Thanks for taking the tour with me!

Wednesday, August 3, 2011

Something Nice and Something a Little Crazy

Recently my bloggy friend Paula of Sweetpea had a giveaway for homemade herbal soap, and I was the lucky winner!  The soap arrived charmingly packaged in ticking stripe fabric tied with twine.  They smell so good, especially the rosemary mint!

I have been using rosemary lemon at the kitchen sink and I'm really enjoying it.  It leaves my hands smelling fresh.  If you'd like to try making your own soap, check out how Paula did it.  I'm thinking it sounds like a nice teacher gift.

On a totally unrelated topic, here's where things get a little crazy...for me, anyway.  First, some background.  My sister Laurie and her four daughters have matching tattoos.  It's five ichthus (Christian fish) in the shape of a flower, representing each of them and their faith.

While we were there, my nieces suggested that my sisters and I should get matching tattoos as well.  Laurie and I were totally on board (although I must admit I was a little nervous about it), but Wendy was a flat-out "no".

Wendy, me, Laurie

Back home, Craig and I celebrated our 19th wedding anniversary this weekend.  (That makes me sound so old!)  A few years ago on our anniversary I had tried to convince Craig that we should get matching tattoos, but he was against it.  This year, with tattoos still on my mind, I brought it up again.

While still not a big fan for his own sake, he was willing to do it this time.  Seriously, that's how much he loves me!
Long story shorter, we now have matching infinity tattoos.  They are small and simple, because for all my big talk, it was really a huge leap for me to even set foot in a tattoo shop, never mind actually sit down and let somebody inject ink into my skin!

For me, that's pretty crazy!

Monday, August 1, 2011


The main reason for going to Canada was for my brother's wedding.  Dave and Audrey met on 
e harmony.  I told them they need to apply to be in a commercial.

One of the nice things about weddings is that you usually get to see people that you might not have otherwise.  In this case, it was my whole family.  It's not often that we are all together at the same time.  All of my siblings were there.  In this photo, clockwise from left (numbers are birth order):  my sister Laurie (1)  my brother David (2), his new wife Audrey, my younger brother Andy (5), sister Wendy (3), our dad, me (4), and our step-mom.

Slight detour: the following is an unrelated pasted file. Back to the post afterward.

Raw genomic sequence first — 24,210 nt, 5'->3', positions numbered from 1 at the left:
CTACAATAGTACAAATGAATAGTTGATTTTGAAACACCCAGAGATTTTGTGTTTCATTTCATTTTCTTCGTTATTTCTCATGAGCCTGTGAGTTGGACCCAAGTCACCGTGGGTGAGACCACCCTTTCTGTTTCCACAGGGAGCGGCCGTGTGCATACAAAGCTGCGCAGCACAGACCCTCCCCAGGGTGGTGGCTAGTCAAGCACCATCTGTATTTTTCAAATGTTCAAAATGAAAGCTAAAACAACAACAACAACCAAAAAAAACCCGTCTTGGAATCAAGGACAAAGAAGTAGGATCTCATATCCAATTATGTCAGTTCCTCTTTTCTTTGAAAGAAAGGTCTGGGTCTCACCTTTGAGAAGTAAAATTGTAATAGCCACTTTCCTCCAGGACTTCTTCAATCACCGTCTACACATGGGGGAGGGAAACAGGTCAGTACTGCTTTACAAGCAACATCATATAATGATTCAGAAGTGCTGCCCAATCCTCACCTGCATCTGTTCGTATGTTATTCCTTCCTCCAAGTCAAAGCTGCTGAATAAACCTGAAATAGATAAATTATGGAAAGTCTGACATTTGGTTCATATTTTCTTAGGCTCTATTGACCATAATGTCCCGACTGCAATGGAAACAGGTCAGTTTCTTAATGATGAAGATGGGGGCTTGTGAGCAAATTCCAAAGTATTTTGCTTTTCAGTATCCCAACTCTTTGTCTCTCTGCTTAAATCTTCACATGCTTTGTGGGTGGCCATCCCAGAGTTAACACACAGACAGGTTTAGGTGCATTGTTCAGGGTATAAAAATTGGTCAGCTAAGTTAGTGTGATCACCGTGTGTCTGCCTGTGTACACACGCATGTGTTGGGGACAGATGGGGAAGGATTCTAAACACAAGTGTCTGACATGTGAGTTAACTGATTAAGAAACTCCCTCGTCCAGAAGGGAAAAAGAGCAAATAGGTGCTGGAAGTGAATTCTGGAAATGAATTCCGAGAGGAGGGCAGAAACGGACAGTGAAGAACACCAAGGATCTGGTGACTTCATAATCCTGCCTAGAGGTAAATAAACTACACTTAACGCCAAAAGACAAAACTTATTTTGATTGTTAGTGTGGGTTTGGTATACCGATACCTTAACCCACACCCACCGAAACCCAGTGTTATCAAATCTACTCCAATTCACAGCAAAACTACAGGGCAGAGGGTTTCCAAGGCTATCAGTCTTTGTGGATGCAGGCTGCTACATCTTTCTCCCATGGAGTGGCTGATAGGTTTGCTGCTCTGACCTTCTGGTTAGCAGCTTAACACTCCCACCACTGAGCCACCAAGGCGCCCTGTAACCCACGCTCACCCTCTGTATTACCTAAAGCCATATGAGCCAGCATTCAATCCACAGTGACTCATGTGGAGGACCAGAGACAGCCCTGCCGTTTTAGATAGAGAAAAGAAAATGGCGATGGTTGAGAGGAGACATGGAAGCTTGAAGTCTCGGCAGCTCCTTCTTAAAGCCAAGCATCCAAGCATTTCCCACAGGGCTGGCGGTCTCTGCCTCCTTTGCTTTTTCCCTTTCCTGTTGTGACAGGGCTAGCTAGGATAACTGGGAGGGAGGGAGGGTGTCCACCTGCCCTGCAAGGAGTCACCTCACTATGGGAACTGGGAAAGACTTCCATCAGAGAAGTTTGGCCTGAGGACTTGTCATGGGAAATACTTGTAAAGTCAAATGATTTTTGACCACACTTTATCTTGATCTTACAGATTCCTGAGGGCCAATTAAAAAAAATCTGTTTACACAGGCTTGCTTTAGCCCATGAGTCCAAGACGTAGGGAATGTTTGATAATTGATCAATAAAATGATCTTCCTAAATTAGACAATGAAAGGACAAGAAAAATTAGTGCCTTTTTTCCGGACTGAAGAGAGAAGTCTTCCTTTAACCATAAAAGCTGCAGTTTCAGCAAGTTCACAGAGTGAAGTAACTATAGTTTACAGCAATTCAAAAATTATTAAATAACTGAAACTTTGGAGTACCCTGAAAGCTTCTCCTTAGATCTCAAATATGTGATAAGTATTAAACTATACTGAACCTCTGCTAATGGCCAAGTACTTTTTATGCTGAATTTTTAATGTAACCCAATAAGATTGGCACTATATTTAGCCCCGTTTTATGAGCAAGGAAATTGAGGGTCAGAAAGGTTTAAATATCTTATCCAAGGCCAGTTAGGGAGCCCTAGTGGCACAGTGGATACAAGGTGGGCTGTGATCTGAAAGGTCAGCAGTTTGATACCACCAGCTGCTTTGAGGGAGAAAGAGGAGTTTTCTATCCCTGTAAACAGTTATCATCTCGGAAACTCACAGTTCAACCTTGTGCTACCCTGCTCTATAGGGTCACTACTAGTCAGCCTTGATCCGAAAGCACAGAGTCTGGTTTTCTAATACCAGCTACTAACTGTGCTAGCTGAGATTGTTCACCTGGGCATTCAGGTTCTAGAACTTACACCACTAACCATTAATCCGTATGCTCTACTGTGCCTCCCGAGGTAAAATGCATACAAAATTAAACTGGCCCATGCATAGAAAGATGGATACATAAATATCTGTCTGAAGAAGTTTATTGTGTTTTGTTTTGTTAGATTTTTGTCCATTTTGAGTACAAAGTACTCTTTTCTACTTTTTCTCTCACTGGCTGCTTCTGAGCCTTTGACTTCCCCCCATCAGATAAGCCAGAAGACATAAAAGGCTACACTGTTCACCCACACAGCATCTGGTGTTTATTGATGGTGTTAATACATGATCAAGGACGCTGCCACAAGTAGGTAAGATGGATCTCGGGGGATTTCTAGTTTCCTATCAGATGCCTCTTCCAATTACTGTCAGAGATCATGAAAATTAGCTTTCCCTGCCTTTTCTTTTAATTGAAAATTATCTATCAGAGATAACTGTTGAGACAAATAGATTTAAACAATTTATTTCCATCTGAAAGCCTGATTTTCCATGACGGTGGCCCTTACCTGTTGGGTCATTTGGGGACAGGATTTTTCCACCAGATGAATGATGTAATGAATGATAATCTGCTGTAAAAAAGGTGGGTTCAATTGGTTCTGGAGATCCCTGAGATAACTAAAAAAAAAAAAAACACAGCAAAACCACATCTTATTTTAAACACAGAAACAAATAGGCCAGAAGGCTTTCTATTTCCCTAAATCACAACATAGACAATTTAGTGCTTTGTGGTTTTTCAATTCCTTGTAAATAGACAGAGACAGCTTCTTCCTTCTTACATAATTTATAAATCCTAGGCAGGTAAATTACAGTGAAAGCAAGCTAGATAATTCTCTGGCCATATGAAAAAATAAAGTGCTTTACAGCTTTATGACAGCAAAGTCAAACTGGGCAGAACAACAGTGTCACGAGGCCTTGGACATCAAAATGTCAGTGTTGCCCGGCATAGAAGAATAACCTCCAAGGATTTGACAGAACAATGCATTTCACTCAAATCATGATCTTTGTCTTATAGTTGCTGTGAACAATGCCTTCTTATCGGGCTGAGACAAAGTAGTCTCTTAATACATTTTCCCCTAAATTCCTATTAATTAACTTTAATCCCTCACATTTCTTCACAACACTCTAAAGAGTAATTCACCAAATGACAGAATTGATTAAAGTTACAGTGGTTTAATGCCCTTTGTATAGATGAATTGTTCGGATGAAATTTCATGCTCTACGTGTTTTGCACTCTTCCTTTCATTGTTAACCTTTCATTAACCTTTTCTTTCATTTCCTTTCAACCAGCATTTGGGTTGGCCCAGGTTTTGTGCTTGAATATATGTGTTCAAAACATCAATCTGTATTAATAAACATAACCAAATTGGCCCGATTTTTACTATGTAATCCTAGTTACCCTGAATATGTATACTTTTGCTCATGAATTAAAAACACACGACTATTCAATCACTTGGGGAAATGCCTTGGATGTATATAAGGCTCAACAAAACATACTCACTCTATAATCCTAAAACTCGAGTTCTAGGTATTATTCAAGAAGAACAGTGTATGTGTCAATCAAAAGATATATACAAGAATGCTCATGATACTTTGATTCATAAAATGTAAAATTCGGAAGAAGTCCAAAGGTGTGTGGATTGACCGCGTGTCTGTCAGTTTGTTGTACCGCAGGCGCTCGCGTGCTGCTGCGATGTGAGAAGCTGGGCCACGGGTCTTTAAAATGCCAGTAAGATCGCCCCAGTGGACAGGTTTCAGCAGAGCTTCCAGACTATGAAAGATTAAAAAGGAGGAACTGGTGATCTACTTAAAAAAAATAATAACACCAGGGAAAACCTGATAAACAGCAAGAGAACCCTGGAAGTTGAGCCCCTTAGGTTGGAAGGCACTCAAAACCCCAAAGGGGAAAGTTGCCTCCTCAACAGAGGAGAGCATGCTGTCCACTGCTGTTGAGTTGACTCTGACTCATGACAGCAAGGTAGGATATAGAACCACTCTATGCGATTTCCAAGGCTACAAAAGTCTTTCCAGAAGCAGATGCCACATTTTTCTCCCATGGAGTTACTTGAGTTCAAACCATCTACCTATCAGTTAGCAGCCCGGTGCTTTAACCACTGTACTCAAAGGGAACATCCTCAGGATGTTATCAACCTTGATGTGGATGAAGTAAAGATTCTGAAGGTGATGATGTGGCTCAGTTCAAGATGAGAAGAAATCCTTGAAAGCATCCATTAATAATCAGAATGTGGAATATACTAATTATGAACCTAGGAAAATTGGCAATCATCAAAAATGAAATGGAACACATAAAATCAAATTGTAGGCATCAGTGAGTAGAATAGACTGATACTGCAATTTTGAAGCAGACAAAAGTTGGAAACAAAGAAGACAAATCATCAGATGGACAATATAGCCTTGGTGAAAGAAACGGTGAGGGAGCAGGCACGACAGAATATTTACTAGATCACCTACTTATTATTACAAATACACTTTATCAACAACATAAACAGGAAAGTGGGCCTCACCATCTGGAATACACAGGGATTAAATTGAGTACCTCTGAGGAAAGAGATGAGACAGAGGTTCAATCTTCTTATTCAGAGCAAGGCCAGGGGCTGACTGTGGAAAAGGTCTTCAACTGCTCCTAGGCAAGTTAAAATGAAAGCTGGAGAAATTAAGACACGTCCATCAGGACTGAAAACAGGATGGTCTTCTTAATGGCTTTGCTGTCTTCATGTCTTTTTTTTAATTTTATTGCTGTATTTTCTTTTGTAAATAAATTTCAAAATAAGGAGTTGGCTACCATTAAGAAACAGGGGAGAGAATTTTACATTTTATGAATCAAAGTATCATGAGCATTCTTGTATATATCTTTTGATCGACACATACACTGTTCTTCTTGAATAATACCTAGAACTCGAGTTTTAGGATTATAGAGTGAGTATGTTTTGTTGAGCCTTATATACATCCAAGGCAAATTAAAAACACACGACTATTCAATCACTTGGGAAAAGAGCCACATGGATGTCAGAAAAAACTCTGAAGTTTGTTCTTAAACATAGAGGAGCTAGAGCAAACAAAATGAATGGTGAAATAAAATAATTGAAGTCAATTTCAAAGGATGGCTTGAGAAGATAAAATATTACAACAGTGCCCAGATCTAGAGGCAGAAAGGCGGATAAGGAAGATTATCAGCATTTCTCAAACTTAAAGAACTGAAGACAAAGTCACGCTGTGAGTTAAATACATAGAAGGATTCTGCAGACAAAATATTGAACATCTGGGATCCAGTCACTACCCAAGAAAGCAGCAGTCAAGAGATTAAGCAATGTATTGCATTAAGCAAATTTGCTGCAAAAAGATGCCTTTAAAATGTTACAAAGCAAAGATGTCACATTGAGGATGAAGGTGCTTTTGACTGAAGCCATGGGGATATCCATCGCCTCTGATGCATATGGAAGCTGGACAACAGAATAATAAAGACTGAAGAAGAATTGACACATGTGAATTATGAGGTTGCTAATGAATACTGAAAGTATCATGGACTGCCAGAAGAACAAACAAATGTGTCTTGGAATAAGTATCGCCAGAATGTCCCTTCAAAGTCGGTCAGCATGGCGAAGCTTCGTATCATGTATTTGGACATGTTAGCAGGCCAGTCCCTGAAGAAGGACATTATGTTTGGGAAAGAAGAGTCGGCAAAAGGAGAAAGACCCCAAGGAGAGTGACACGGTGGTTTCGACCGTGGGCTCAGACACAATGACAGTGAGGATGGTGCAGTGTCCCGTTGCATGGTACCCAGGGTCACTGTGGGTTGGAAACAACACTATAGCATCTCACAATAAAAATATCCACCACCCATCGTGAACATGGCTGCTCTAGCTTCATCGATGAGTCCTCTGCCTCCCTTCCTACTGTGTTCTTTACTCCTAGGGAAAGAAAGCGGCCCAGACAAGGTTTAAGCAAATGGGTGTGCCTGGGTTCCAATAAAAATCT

We stayed with Laurie and my bil Wayne at their home.  They have four grown daughters, two of whom are married with three children each.  Most days there was anywhere from 15-20 people in my sister's house, usually eating.  My oldest niece and her family live just a few houses down from my sister, so we got to see them every day.  Her oldest daughter (my great-niece) though she is a few years younger, really hit it off with Pinkerbelle.  They actually share the same nickname, so they went by Pinkerbelle J (my daughter's middle initial) and Pinkerbelle May (her last name).

Pinkerbelle May's baby sister shares my name!  It took me a while to remember that when somebody said "Holly!" in a sing-songy voice, they were talking to the baby and not me.

Skippy's 11th birthday was last Monday the 25th, and my dad's birthday is July 30, so we celebrated both with a big family dinner.  Again, something we don't usually get to do.

I also got to meet my youngest niece's BFF Lucy, her husband, and their adorable daughter.  My niece introduced us through our blogs, and Lucy and I have emailed back and forth for the last couple of years.  Check out her blog here.

More to come...stay tuned!